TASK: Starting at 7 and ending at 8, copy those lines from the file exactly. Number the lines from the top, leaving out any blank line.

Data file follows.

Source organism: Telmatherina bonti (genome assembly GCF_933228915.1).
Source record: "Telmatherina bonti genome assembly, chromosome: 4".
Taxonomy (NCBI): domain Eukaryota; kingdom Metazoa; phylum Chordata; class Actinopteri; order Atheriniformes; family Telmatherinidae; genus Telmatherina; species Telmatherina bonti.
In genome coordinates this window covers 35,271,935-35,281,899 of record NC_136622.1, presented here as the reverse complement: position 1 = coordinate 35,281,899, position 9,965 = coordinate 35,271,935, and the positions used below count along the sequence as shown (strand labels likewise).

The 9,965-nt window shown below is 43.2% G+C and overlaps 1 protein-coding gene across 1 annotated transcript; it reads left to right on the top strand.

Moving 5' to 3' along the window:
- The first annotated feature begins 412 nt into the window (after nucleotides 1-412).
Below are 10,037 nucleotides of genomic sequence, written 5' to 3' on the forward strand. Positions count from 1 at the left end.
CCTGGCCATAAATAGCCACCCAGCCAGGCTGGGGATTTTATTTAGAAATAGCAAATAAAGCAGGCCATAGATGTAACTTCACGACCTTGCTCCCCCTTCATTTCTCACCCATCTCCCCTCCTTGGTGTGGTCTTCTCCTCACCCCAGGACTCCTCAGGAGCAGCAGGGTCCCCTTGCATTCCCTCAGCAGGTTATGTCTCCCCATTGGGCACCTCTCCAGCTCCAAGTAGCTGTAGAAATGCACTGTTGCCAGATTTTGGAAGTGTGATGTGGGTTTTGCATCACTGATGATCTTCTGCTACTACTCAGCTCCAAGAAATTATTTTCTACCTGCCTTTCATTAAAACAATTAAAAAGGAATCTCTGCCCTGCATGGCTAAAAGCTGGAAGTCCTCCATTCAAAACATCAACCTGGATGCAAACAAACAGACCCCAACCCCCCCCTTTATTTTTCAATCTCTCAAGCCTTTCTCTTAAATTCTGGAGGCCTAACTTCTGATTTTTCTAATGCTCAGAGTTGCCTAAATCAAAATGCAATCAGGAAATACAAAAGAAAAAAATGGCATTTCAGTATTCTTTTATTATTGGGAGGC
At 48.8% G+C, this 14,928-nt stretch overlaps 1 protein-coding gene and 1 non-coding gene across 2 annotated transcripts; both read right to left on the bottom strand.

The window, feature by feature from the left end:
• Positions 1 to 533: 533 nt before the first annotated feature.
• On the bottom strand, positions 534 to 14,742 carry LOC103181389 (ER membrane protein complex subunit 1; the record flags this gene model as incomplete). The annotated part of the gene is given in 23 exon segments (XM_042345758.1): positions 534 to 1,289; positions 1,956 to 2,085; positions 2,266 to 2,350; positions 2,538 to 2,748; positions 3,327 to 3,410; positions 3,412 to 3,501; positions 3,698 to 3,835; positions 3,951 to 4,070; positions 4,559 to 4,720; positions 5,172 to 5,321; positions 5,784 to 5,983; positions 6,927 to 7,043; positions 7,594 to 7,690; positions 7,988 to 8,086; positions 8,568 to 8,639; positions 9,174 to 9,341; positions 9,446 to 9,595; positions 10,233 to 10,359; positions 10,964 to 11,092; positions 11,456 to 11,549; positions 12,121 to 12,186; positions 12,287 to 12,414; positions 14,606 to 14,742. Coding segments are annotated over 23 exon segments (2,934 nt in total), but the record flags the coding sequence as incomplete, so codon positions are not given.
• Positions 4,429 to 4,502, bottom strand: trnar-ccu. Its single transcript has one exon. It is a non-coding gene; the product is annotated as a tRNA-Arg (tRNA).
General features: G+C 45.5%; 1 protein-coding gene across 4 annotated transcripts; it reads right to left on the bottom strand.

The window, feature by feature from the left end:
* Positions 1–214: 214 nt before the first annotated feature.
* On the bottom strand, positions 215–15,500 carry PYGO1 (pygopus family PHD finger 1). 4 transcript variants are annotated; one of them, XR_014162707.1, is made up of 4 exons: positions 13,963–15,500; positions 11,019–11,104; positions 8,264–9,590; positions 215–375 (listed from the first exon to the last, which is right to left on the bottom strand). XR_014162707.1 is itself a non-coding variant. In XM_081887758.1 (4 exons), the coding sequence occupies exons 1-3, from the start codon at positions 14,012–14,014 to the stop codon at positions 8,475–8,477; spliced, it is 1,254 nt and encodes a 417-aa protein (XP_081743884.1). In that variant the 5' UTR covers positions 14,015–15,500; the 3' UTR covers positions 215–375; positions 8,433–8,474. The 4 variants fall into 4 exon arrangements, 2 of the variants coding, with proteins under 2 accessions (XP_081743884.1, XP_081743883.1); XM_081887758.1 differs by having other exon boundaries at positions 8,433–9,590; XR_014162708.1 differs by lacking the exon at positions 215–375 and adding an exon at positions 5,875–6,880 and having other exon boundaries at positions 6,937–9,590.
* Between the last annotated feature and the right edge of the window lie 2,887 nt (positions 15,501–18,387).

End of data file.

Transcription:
- The first annotated feature begins 412 nt into the window (after nucleotides 1-412).
Below are 10,037 nucleotides of genomic sequence, written 5' to 3' on the forward strand. Positions count from 1 at the left end.